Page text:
The Rapidian Home

Maybe the sky is falling

This dispatch was added by one of our Nonprofit Neighbors. It does not represent the editorial voice of The Rapidian or Community Media Center.

Joseph Kurnik's 2011 ArtPrize entry, Maybe the Sky is Falling, is exhibited at God's Kitchen and employs a deft use of design to create an ironic statement about the media's ability to elicit feelings of helplessness and paranoia from the public .
Underwriting support from:

God's Kitchen features Maybe the Sky is Falling, by graphic artist Joseph Kurnik

Kurnik's Artist Profile

God's Kitchen

By Austin DeJonge, Hope College student

The voice of popular media and resulting anxiety surrounding concerns such as the war on terror, failing economy, and global warming can seem to the exhausted individual like Chicken Little’s proclamation that the sky falling: that society and all its hallowed institutions really are collapsing around us. In my 20 years, I have lived through two doomsday scares, one anthrax threat, the 911 terrorist attack, a stock market crash, and multiple school shootings—very real and serious events to be sure, but the sky nonetheless is still up there.

Joseph Kurnik’s digital work, Maybe the Sky is Falling, exhibited at God’s Kitchen, attempts to capture this sense of apocalyptic vision and frenzied emotions. 

Kurnik employs an effective combination of imagery ressembling children's book illustrations, with text and a deft manipulation of letterforms and arrangements. The latter is not surprising for someone with a background in design, as is the case for Kurnik. The font, called “American Typewriter,” appropriately resembles those traditionally used in newspapers. The physicality of the letterforms and claustrophobic spacing underscore the physical emotion described within the content of the text. In a manner not unlike that employed by the early Modernist Dada movement, “Mad Libs” or the “magnetic poetry kits”, words which at first seem randomly strung together create an absurd sort of automatic poetry. Portions include “Quran-burning Florida Pastor,” “spent fuel rods body scanners debt ceiling,” and “predator drones falling schools’ crumbling infrastructure.”

Perhaps because of the incongruous text, it is difficult to not engage with the work. One feels compelled to get close and read the content in a futile attempt to make sense of it all. This in my opinion is the greatest strength of the piece. Not only do the words that make up the text create a feeling of tension, the subtle rotation of the text box gives you the uneasy feeling that it is in a free-fall—a visual analogy to the sense that all of these issues and problems are simultaneously crashing down on America.

During my visit to God’s Kitchen, I was fortunate enough to meet artist Joseph Kurnik and ask him a few questions about his work. Kurnik started on the piece last winter and was inspired by the news media and what he perceived to be the deliberate choice of dramatic and divisive language used to describe society. He was most pleased with how the text turned out. American Typewriter was chosen because the arcs of the letter forms would flow well with the proximity of the above and below lines.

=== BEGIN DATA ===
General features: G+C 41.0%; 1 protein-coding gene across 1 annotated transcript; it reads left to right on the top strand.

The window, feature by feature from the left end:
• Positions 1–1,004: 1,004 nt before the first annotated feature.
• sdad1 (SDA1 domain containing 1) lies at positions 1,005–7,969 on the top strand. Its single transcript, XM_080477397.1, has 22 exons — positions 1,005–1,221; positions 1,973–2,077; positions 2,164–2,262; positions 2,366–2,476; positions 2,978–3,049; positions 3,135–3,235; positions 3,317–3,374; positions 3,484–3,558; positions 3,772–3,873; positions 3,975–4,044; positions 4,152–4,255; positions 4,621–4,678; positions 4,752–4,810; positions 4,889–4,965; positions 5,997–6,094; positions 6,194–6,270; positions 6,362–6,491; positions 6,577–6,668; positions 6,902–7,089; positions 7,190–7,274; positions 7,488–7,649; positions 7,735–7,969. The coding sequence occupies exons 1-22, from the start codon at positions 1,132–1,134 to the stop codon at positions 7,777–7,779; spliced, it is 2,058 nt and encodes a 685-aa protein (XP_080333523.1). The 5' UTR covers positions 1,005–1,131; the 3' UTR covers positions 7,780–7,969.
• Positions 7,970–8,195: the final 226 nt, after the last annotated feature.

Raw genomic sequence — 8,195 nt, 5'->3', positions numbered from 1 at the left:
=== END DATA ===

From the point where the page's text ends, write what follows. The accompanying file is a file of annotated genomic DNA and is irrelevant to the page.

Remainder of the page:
Kurnik’s work, “Maybe the Sky is Falling,” is a brilliant representation of the news media delivered in a deliberately ironic and naïve style. Kurnik’s work, which stepped outside the norm compared to other ArtPrize works, was a simple but still detailed work with a strong message.

Had I not walked down Division, I would never have seen Kurnik’s inspiring piece. I encourage everyone to take the time to go outside of the traditional “heart” of ArtPrize and visit some of the smaller venues like that at God’s Kitchen.

The Rapidian, a program of the 501(c)3 nonprofit Community Media Center, relies on the community’s support to help cover the cost of training reporters and publishing content.

We need your help.

If each of our readers and content creators who values this community platform help support its creation and maintenance, The Rapidian can continue to educate and facilitate a conversation around issues for years to come.

Please support The Rapidian and make a contribution today.

Comments, like all content, are held to The Rapidian standards of civility and open identity as outlined in our Terms of Use and Values Statement. We reserve the right to remove any content that does not hold to these standards.


I'm sorry to say this but I'm not as impressed by his work. There are plenty of word cloud generators out there that mash up layout, color, font and size based on the text pasted into the generator. The frequency of certain words will set the tone, and even that's at least not as self-referential as what words an individual thinks represents disasters. In fact, there are tools like Media Cloud that allow users to scrub through thousands of news outlets around the world to see what issues were most reported on and, perhaps, most inflated.

By choosing to use a word cloud, Kurnik is invoking all the technology (and freeware) around word clouds. I'm curious why he thought this would be the best way to get his message across when he did it in a way that ignored word cloud conventions and is much less impartial than a word cloud generator, which suggests themes based on what it parses.